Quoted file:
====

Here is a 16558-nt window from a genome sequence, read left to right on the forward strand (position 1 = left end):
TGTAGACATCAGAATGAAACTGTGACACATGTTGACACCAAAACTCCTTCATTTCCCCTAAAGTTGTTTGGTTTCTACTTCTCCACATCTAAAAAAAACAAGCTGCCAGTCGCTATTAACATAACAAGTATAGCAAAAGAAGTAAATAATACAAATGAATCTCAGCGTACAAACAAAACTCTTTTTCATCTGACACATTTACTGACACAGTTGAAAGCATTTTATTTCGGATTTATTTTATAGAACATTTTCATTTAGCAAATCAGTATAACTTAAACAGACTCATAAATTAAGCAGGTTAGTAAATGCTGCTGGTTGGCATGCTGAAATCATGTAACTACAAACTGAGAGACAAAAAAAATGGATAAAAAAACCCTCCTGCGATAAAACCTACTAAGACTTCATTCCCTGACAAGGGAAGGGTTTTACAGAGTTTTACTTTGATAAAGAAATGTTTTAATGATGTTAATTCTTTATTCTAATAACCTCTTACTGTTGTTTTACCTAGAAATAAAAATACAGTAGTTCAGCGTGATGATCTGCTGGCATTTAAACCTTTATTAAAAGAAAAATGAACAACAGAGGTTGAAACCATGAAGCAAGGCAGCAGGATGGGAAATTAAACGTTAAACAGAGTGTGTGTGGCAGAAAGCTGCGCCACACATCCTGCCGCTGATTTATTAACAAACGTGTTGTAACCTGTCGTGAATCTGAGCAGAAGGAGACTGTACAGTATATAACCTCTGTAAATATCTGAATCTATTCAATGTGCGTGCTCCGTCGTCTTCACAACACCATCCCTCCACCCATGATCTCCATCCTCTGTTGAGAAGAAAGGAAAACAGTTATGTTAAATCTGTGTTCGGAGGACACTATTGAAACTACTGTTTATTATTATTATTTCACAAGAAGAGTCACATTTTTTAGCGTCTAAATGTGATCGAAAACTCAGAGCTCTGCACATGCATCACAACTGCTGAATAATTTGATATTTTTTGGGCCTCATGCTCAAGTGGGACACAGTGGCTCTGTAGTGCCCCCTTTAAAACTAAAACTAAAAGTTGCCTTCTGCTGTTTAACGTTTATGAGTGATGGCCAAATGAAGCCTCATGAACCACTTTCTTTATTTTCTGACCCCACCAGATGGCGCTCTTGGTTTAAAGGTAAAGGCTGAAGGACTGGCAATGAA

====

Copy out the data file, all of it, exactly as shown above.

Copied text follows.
Here is a 16558-nt window from a genome sequence, read left to right on the forward strand (position 1 = left end):
TGTAGACATCAGAATGAAACTGTGACACATGTTGACACCAAAACTCCTTCATTTCCCCTAAAGTTGTTTGGTTTCTACTTCTCCACATCTAAAAAAAACAAGCTGCCAGTCGCTATTAACATAACAAGTATAGCAAAAGAAGTAAATAATACAAATGAATCTCAGCGTACAAACAAAACTCTTTTTCATCTGACACATTTACTGACACAGTTGAAAGCATTTTATTTCGGATTTATTTTATAGAACATTTTCATTTAGCAAATCAGTATAACTTAAACAGACTCATAAATTAAGCAGGTTAGTAAATGCTGCTGGTTGGCATGCTGAAATCATGTAACTACAAACTGAGAGACAAAAAAAATGGATAAAAAAACCCTCCTGCGATAAAACCTACTAAGACTTCATTCCCTGACAAGGGAAGGGTTTTACAGAGTTTTACTTTGATAAAGAAATGTTTTAATGATGTTAATTCTTTATTCTAATAACCTCTTACTGTTGTTTTACCTAGAAATAAAAATACAGTAGTTCAGCGTGATGATCTGCTGGCATTTAAACCTTTATTAAAAGAAAAATGAACAACAGAGGTTGAAACCATGAAGCAAGGCAGCAGGATGGGAAATTAAACGTTAAACAGAGTGTGTGTGGCAGAAAGCTGCGCCACACATCCTGCCGCTGATTTATTAACAAACGTGTTGTAACCTGTCGTGAATCTGAGCAGAAGGAGACTGTACAGTATATAACCTCTGTAAATATCTGAATCTATTCAATGTGCGTGCTCCGTCGTCTTCACAACACCATCCCTCCACCCATGATCTCCATCCTCTGTTGAGAAGAAAGGAAAACAGTTATGTTAAATCTGTGTTCGGAGGACACTATTGAAACTACTGTTTATTATTATTATTTCACAAGAAGAGTCACATTTTTTAGCGTCTAAATGTGATCGAAAACTCAGAGCTCTGCACATGCATCACAACTGCTGAATAATTTGATATTTTTTGGGCCTCATGCTCAAGTGGGACACAGTGGCTCTGTAGTGCCCCCTTTAAAACTAAAACTAAAAGTTGCCTTCTGCTGTTTAACGTTTATGAGTGATGGCCAAATGAAGCCTCATGAACCACTTTCTTTATTTTCTGACCCCACCAGATGGCGCTCTTGGTTTAAAGGTAAAGGCTGAAGGACTGGCAATGAA